Coding 101: Python for Beginners | Alvin Wan | Skillshare
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Coding 101: Python for Beginners

teacher avatar Alvin Wan, Research Scientist

Watch this class and thousands more

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Taught by industry leaders & working professionals
Topics include illustration, design, photography, and more

Watch this class and thousands more

Get unlimited access to every class
Taught by industry leaders & working professionals
Topics include illustration, design, photography, and more

Lessons in This Class

    • 1.

      Introduction

      1:52

    • 2.

      About the Course

      3:02

    • 3.

      Expressions

      9:37

    • 4.

      Variables

      7:54

    • 5.

      (Bonus) Guided Exercises for Variables etc.

      9:25

    • 6.

      Calling Functions

      10:58

    • 7.

      Project: Currency Converter

      5:53

    • 8.

      Calling Methods

      9:02

    • 9.

      Project: Email Reformatter

      3:05

    • 10.

      Lists

      8:36

    • 11.

      Project: Name Picker

      3:54

    • 12.

      Dictionaries

      4:56

    • 13.

      Project: Location Checker

      3:08

    • 14.

      (Bonus) Guided Exercises for Collections

      9:48

    • 15.

      (Bonus) Guided Exercises for Using Functions

      10:32

    • 16.

      If-Else Statement

      7:27

    • 17.

      Project: Birthday Countdown

      8:00

    • 18.

      While Loops

      4:28

    • 19.

      Project: Bacon Ipsum

      4:18

    • 20.

      For Loops

      5:17

    • 21.

      Project: Generate Password

      3:12

    • 22.

      Define Functions

      4:39

    • 23.

      Project: Secret Messages

      4:05

    • 24.

      (Bonus) Guided Exercises for Defining Functions

      9:15

    • 25.

      (Bonus) Guided Exercises for If, While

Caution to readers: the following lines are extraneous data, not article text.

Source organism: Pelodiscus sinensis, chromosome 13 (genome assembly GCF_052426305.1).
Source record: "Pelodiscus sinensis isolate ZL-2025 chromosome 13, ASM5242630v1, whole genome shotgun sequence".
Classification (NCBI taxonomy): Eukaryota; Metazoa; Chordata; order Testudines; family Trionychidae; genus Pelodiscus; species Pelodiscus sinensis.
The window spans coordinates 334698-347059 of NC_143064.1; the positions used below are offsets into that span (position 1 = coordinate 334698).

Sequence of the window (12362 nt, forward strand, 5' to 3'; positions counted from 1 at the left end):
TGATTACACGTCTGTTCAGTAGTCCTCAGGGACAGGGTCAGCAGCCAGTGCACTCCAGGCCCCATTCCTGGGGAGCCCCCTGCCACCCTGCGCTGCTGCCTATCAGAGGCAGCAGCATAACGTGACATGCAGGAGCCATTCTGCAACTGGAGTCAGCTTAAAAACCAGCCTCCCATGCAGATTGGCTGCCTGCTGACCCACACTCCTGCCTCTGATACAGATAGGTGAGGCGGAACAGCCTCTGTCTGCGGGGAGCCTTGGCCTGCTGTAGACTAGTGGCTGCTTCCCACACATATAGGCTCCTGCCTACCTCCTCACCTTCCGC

11:24

    • 26.

      (Bonus) Guided Exercises for For Loops

      7:07

    • 27.

      Coding101 Conclusion

      1:57

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About This Class

What You Need

The class is designed for anyone with little to no knowledge of coding. No prerequisite knowledge is required. Unlike other courses, you won't need to install anything on your computer either: All you need is a desktop, internet, and an hour of time.

To avoid installation, we use a website called pytwiddle.com -- it's free, doesn't require an account to use, and allows you to share code easily (by clicking on the "Share" button).

What You’ll Learn

You’ll learn the fundamentals of code using Python. However, unlike most coding courses, this class doesn’t give you an exhaustive list of minutiae; instead, you learn just enough to start using code. The goal is for you to finish the class with (a) a set of nifty tools, (b) the ability to write more nifty tools, and (c) the recognition of code’s value in automating day-to-day functions. You’ll cover the following concepts throughout the course:

  • Data types, expressions, variables
  • How to use functions
  • How to define functions
  • How to use methods and attributes
  • If-else statements
  • While loops
  • For loops

What You'll Build

Along the way, you’ll create a set of tools to demonstrate these concepts -- a wide set of tools that you can use out-of-the-box or with a small enhancements, to improve your day-to-day:

  • Currency Converter
  • Email Reformatter
  • Name Picker
  • Location Checker
  • Birthday Countdown
  • Bacon Ipsum
  • Password Generator
  • Secret Messages

Exclusive Resources

The class will include links to exclusive resources including the following: